David Axelrod, a former campaign adviser to President Obama, echoed many panicked Republicans on Monday when he said the president is responsible for the rise of GOP frontrunner Donald Trump. In a New York Times essay, he wrote that voters “almost always” seek candidates who have “the personal qualities the public finds lacking in the departing executive.”
This year, writes Mr. Axelrod, “many Republicans view dimly the very qualities that played so well for Mr. Obama in 2008. Deliberation is seen as hesitancy; patience as weakness. His call for tolerance and passionate embrace of America’s growing diversity inflame many in the Republican base, who view with suspicion and anger the rapidly changing demographics of America. The president’s emphasis on diplomacy is viewed as appeasement."
Mr. Axelrod isn’t the first to marvel at the anger among Republican voters—though much of it is anger at their own leaders for not being more successful at blocking or repealing Obama policies. But during Mr. Obama’s first term, many liberals and Democrats also criticized the president for being too timid and too patient. Why, when the Democrats controlled both chambers of Congress, didn’t Mr. Obama fight harder for a single-payer health insurance system, and why couldn’t he get a bigger federal stimulus package? Even after the Republicans won big in the 2010 congressional elections, many rank-and-file Democrats considered the president a weakling for signing an extension of the tax cuts passed under President George W. Bush.
Even now, some Democrats point to Mr. Obama’s inability to shut down the Guantanamo Bay detention center, a move strongly opposed by both the Pentagon and Congress, as proof of his ineffectiveness. The perception that he gave in too much to Republicans may have been on Bernie Sanders’s mind when he said in 2011, asked about a primary challenge to Mr. Obama’s second term, “I think it would do this country a good deal of service if people started thinking about candidates out there to begin contrasting what is a progressive agenda as opposed to what Obama is doing.”
The grousing about Mr. Obama from members of his own party during his first term led political scientist Brendan Nyhan to reach for a superhero analogy in describing the American hunger for a strong president. Mr. Nyhan described the Green Lantern fallacy as “the belief that the president can achieve any political or policy objective if only he tries hard enough or uses the right tactics.”
That sounds a lot like Mr. Trump’s appeal—he’ll somehow get things done through sheer force of will—and there’s something disingenuous about Democrats denouncing something they had wished for not so long ago.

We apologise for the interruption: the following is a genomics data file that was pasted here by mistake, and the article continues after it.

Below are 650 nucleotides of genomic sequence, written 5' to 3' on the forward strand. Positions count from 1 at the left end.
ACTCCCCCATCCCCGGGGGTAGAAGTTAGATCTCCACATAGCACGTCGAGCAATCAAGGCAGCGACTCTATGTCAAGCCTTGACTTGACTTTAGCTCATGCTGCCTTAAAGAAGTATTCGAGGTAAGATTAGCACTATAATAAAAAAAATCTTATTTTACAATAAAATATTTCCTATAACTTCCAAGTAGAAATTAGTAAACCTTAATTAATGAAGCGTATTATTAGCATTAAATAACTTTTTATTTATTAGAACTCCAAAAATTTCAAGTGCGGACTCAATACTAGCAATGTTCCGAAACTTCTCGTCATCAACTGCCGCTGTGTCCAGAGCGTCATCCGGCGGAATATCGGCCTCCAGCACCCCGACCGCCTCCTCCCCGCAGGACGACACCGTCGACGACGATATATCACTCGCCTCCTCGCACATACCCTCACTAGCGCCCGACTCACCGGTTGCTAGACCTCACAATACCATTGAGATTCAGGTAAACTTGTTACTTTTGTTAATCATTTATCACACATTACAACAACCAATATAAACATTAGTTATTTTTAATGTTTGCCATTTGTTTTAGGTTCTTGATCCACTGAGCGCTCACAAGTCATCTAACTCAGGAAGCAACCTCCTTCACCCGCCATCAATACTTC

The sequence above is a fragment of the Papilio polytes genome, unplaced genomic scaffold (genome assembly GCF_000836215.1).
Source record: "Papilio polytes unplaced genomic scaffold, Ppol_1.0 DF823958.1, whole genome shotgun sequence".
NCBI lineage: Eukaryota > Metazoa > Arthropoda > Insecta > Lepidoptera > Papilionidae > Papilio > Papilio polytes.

Still, Mr. Trump as Green Lantern seems to be part of the wishful thinking by which some establishment Republicans are gingerly embracing his candidacy—at least as an alternative to Texas Senator Ted Cruz. (No longer in the lead in Iowa polls, Mr. Cruz may have already reached the limits of his strategy of winning through alienating everyone he comes in contact with. He provoked one of the most factual and coherent statements to come from Mr. Trump this campaign season: "The biggest problem he has, he’s a nasty guy and nobody likes him. Not one Republican senator, he works with them every day, not one Republican senator has endorsed Ted Cruz.”)
Former GOP nominee and Senate majority leader Bob Dole made one of the most startling 10-foot-pole endorsements of Mr. Trump last week. The 92-year-old told The New York Times that Mr. Trump could “probably work with Congress, because he’s, you know, he’s got the right personality and he’s kind of a deal-maker.” Mr. Trump hasn’t given much indication that he wants to work “with” Congress, and even GOP members would have little incentive to cast many tough votes for a president who will have little to do with financing or winning their own races, but hope springs eternal that a new president can solve 21st-century gridlock on Capitol Hill.
Green Lanternism even explains the flurry of stories about former New York Mayor Michael Bloomberg considering an independent campaign for the White House. One Bloomberg adviser told The New York Times that voters want “a nonideological, bipartisan, results-oriented vision.” But expecting results in Washington from an independently elected president is superhero thinking at its most extravagant. Besides, if Mr. Trump makes it through the Republican primaries, “a nonideological, bipartisan, results-oriented vision” is exactly what he’ll try to sell to the general electorate.